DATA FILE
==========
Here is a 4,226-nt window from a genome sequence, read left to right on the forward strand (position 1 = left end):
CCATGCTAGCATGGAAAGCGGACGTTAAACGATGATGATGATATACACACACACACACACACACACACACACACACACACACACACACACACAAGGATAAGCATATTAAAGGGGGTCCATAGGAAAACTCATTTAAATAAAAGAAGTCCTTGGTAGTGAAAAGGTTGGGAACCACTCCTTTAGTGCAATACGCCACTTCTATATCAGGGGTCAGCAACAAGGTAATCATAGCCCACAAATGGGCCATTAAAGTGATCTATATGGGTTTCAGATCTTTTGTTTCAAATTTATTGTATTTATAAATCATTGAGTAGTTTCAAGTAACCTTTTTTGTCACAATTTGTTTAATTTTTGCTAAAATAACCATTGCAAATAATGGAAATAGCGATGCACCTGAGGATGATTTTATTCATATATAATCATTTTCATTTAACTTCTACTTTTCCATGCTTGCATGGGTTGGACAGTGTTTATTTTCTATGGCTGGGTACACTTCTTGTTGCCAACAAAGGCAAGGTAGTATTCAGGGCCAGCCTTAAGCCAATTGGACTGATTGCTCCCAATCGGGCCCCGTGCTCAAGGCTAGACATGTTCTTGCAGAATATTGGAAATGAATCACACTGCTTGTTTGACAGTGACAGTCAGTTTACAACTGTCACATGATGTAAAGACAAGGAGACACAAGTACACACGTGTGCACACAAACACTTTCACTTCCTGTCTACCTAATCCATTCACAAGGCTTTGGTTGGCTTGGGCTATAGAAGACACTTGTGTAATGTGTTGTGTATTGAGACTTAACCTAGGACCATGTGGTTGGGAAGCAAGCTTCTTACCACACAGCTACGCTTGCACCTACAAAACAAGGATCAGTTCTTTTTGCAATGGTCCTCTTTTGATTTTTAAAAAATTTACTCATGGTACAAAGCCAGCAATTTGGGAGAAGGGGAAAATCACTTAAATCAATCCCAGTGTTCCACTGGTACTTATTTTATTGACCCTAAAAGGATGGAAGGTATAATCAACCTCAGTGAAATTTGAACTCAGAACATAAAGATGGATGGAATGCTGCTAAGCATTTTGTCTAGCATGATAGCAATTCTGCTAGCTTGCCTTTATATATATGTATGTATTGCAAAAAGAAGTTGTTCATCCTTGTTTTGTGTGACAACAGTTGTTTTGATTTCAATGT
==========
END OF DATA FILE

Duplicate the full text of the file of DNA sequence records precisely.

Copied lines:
Here is a 4,226-nt window from a genome sequence, read left to right on the forward strand (position 1 = left end):
CCATGCTAGCATGGAAAGCGGACGTTAAACGATGATGATGATATACACACACACACACACACACACACACACACACACACACACACACACACAAGGATAAGCATATTAAAGGGGGTCCATAGGAAAACTCATTTAAATAAAAGAAGTCCTTGGTAGTGAAAAGGTTGGGAACCACTCCTTTAGTGCAATACGCCACTTCTATATCAGGGGTCAGCAACAAGGTAATCATAGCCCACAAATGGGCCATTAAAGTGATCTATATGGGTTTCAGATCTTTTGTTTCAAATTTATTGTATTTATAAATCATTGAGTAGTTTCAAGTAACCTTTTTTGTCACAATTTGTTTAATTTTTGCTAAAATAACCATTGCAAATAATGGAAATAGCGATGCACCTGAGGATGATTTTATTCATATATAATCATTTTCATTTAACTTCTACTTTTCCATGCTTGCATGGGTTGGACAGTGTTTATTTTCTATGGCTGGGTACACTTCTTGTTGCCAACAAAGGCAAGGTAGTATTCAGGGCCAGCCTTAAGCCAATTGGACTGATTGCTCCCAATCGGGCCCCGTGCTCAAGGCTAGACATGTTCTTGCAGAATATTGGAAATGAATCACACTGCTTGTTTGACAGTGACAGTCAGTTTACAACTGTCACATGATGTAAAGACAAGGAGACACAAGTACACACGTGTGCACACAAACACTTTCACTTCCTGTCTACCTAATCCATTCACAAGGCTTTGGTTGGCTTGGGCTATAGAAGACACTTGTGTAATGTGTTGTGTATTGAGACTTAACCTAGGACCATGTGGTTGGGAAGCAAGCTTCTTACCACACAGCTACGCTTGCACCTACAAAACAAGGATCAGTTCTTTTTGCAATGGTCCTCTTTTGATTTTTAAAAAATTTACTCATGGTACAAAGCCAGCAATTTGGGAGAAGGGGAAAATCACTTAAATCAATCCCAGTGTTCCACTGGTACTTATTTTATTGACCCTAAAAGGATGGAAGGTATAATCAACCTCAGTGAAATTTGAACTCAGAACATAAAGATGGATGGAATGCTGCTAAGCATTTTGTCTAGCATGATAGCAATTCTGCTAGCTTGCCTTTATATATATGTATGTATTGCAAAAAGAAGTTGTTCATCCTTGTTTTGTGTGACAACAGTTGTTTTGATTTCAATGT